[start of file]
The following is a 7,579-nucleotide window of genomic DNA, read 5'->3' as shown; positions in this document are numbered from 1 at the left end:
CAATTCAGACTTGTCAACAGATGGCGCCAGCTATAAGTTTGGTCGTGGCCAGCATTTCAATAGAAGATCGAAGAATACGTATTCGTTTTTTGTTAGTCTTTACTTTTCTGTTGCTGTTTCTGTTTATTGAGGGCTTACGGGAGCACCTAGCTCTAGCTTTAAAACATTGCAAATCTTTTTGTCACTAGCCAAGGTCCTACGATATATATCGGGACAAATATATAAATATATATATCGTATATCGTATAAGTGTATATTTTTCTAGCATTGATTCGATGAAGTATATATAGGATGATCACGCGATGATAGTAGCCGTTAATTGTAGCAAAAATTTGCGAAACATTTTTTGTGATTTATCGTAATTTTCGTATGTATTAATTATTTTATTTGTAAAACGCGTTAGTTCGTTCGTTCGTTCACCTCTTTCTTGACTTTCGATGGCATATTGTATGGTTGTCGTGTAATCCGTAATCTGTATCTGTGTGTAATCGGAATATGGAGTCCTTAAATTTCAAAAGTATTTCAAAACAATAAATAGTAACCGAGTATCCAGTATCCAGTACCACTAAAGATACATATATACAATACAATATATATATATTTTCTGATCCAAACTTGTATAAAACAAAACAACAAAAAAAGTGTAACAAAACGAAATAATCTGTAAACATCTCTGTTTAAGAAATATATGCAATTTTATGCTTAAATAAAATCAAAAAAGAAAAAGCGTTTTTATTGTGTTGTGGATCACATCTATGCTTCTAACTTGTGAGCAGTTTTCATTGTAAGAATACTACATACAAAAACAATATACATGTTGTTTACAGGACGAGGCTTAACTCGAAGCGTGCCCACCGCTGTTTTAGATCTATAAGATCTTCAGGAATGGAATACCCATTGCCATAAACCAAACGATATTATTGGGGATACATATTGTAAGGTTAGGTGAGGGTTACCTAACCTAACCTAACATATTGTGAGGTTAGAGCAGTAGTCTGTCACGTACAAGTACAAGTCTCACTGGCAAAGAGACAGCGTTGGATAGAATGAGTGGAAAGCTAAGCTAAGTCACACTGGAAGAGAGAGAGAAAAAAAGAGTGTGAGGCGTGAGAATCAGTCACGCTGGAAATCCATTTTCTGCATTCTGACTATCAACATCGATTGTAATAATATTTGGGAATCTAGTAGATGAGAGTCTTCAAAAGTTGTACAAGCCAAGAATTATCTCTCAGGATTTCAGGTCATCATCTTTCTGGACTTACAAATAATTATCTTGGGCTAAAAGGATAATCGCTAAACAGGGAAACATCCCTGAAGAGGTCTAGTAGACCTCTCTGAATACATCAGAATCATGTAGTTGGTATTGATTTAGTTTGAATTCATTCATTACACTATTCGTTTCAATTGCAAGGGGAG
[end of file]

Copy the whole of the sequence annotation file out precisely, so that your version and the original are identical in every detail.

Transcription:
The following is a 7,579-nucleotide window of genomic DNA, read 5'->3' as shown; positions in this document are numbered from 1 at the left end:
CAATTCAGACTTGTCAACAGATGGCGCCAGCTATAAGTTTGGTCGTGGCCAGCATTTCAATAGAAGATCGAAGAATACGTATTCGTTTTTTGTTAGTCTTTACTTTTCTGTTGCTGTTTCTGTTTATTGAGGGCTTACGGGAGCACCTAGCTCTAGCTTTAAAACATTGCAAATCTTTTTGTCACTAGCCAAGGTCCTACGATATATATCGGGACAAATATATAAATATATATATCGTATATCGTATAAGTGTATATTTTTCTAGCATTGATTCGATGAAGTATATATAGGATGATCACGCGATGATAGTAGCCGTTAATTGTAGCAAAAATTTGCGAAACATTTTTTGTGATTTATCGTAATTTTCGTATGTATTAATTATTTTATTTGTAAAACGCGTTAGTTCGTTCGTTCGTTCACCTCTTTCTTGACTTTCGATGGCATATTGTATGGTTGTCGTGTAATCCGTAATCTGTATCTGTGTGTAATCGGAATATGGAGTCCTTAAATTTCAAAAGTATTTCAAAACAATAAATAGTAACCGAGTATCCAGTATCCAGTACCACTAAAGATACATATATACAATACAATATATATATATTTTCTGATCCAAACTTGTATAAAACAAAACAACAAAAAAAGTGTAACAAAACGAAATAATCTGTAAACATCTCTGTTTAAGAAATATATGCAATTTTATGCTTAAATAAAATCAAAAAAGAAAAAGCGTTTTTATTGTGTTGTGGATCACATCTATGCTTCTAACTTGTGAGCAGTTTTCATTGTAAGAATACTACATACAAAAACAATATACATGTTGTTTACAGGACGAGGCTTAACTCGAAGCGTGCCCACCGCTGTTTTAGATCTATAAGATCTTCAGGAATGGAATACCCATTGCCATAAACCAAACGATATTATTGGGGATACATATTGTAAGGTTAGGTGAGGGTTACCTAACCTAACCTAACATATTGTGAGGTTAGAGCAGTAGTCTGTCACGTACAAGTACAAGTCTCACTGGCAAAGAGACAGCGTTGGATAGAATGAGTGGAAAGCTAAGCTAAGTCACACTGGAAGAGAGAGAGAAAAAAAGAGTGTGAGGCGTGAGAATCAGTCACGCTGGAAATCCATTTTCTGCATTCTGACTATCAACATCGATTGTAATAATATTTGGGAATCTAGTAGATGAGAGTCTTCAAAAGTTGTACAAGCCAAGAATTATCTCTCAGGATTTCAGGTCATCATCTTTCTGGACTTACAAATAATTATCTTGGGCTAAAAGGATAATCGCTAAACAGGGAAACATCCCTGAAGAGGTCTAGTAGACCTCTCTGAATACATCAGAATCATGTAGTTGGTATTGATTTAGTTTGAATTCATTCATTACACTATTCGTTTCAATTGCAAGGGGAG